Most of the same critics of Richard Cizik are the same folks who defended President Bush’s decision to go into Iraq. They see this as an “open and shut case” of national defense and just war. It is, quite frankly, nothing of the kind. These same Christians also tend to see anyone who disagrees with this stance as weak on national security and opposed to Christian teaching. The whole doctrine of pre-emption has not generated nearly enough concern among evangelicals for just this reason. “God bless America and God bless George W. Bush” have become virtually synonymous with the views of many conservative pastors and churches. I have long criticized more liberal churches for promoting socialism as a Christian stance but the opposite is true for conservatives when they say capitalism is biblically based. One does not need to resort to God and the Bible to make good arguments for better government.

I believe we can address an obviously moral issue, such as abortion to use the most important illustration, without making it into a “strictly” Christian issue. By associating abortion with the church (directly) we actually do a bad job of making an important case for the culture of life. And by connecting every other issue to a legislator’s record on abortion we tend to give the impression that nothing else matters to us. This gives all the wrong signals to the world about the authority of Christ over our lives and decisions.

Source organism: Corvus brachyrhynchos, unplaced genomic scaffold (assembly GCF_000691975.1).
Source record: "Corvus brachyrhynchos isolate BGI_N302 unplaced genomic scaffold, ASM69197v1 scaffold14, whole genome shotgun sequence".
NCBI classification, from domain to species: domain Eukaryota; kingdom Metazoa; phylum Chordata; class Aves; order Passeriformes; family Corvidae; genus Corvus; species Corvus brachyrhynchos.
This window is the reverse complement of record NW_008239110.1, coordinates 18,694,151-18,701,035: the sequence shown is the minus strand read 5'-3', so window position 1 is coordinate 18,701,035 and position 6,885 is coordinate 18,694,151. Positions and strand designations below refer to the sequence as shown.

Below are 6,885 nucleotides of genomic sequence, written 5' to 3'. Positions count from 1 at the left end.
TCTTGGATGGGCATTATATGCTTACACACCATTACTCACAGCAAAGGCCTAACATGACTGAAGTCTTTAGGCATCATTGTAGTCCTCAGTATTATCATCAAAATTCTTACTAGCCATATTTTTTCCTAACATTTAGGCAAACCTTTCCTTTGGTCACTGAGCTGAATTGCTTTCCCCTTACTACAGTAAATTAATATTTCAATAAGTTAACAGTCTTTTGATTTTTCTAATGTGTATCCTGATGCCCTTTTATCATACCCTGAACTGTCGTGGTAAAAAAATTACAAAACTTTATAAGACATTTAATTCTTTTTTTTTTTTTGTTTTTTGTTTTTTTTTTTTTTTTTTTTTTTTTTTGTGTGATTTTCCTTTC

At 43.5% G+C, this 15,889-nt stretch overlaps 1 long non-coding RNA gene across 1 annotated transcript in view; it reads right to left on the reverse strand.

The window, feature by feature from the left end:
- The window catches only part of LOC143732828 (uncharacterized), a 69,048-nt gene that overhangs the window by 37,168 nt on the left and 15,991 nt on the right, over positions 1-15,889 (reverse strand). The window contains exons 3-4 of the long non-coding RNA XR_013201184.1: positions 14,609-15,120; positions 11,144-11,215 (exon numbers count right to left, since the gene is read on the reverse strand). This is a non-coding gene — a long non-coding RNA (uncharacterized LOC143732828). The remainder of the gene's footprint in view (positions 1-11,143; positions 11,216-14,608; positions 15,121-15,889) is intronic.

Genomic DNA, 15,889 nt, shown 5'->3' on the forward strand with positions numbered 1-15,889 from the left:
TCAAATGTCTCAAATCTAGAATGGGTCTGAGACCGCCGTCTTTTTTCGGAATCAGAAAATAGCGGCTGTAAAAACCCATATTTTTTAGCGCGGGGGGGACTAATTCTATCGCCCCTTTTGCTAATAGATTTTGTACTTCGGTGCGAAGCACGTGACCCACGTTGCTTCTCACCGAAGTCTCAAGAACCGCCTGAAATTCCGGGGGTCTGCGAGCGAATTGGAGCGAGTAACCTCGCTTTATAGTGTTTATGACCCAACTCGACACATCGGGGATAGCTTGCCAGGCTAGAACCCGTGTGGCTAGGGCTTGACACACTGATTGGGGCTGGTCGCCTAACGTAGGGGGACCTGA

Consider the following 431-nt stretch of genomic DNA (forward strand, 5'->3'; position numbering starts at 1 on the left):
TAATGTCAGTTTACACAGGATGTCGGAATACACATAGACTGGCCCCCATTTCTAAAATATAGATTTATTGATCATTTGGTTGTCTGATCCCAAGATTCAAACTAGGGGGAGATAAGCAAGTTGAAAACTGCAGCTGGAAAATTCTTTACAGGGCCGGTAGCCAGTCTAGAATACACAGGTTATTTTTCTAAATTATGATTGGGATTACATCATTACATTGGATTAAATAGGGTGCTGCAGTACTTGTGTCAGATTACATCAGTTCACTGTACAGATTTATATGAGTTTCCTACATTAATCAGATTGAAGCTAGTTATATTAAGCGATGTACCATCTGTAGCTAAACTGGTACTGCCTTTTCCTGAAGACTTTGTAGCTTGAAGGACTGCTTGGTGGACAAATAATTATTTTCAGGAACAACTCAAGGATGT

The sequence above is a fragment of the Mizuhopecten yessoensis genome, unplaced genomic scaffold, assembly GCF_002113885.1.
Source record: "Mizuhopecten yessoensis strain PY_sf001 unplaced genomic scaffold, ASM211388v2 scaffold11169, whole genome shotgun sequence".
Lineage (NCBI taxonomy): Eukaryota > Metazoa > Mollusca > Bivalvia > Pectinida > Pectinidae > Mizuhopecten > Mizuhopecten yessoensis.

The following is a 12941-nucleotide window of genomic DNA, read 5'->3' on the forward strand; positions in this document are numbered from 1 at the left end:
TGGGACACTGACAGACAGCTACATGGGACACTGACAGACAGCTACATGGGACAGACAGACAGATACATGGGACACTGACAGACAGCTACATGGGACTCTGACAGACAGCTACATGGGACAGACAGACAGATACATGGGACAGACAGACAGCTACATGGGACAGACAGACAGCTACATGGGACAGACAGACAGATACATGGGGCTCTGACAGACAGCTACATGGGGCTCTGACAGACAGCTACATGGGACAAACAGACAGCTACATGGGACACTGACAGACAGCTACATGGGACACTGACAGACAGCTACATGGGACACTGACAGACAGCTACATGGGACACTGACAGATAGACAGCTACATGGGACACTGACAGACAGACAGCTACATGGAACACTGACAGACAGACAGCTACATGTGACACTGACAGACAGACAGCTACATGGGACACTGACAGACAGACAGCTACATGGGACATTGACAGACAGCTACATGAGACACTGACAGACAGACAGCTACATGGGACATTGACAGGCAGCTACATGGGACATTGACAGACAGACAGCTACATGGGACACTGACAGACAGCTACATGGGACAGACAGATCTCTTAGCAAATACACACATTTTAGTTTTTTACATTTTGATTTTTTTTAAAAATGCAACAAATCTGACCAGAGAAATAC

Consider the Civil Rights movement in light of my point. Dr. King was an avowed Christian and thus drew deeply on Christian principles, biblical texts and moral arguments. But he never used one political party, or a list of governmental measures, to make his larger moral case. He appealed to all people by showing them that his cause was just and right. The movement succeeded because the public became convinced of the sheer justice of the Civil Rights cause. Evangelicals have failed to accomplish this, at least so far, with the pro-life issue or with the homosexual-marriage debate. We are seen as trying to force our will on the public and we are resented for this approach. ( I would add, justly so.)

Lesslie Newbigin writes that the “Religious Right uses the name of Jesus to cover the absolute claims of one national tradition.” He then argues that the rhetoric of the Religious Right “is only a further development of the ideologizing of politics that stems from the Enlightenment. . . . The Enlightenment gave birth to a new conception of politics, namely, that happiness can be provided by a political system and that the goal of politics is happiness” (cf. Foolishness to the Greeks: The Gospel and Western Culture, pages 115-17).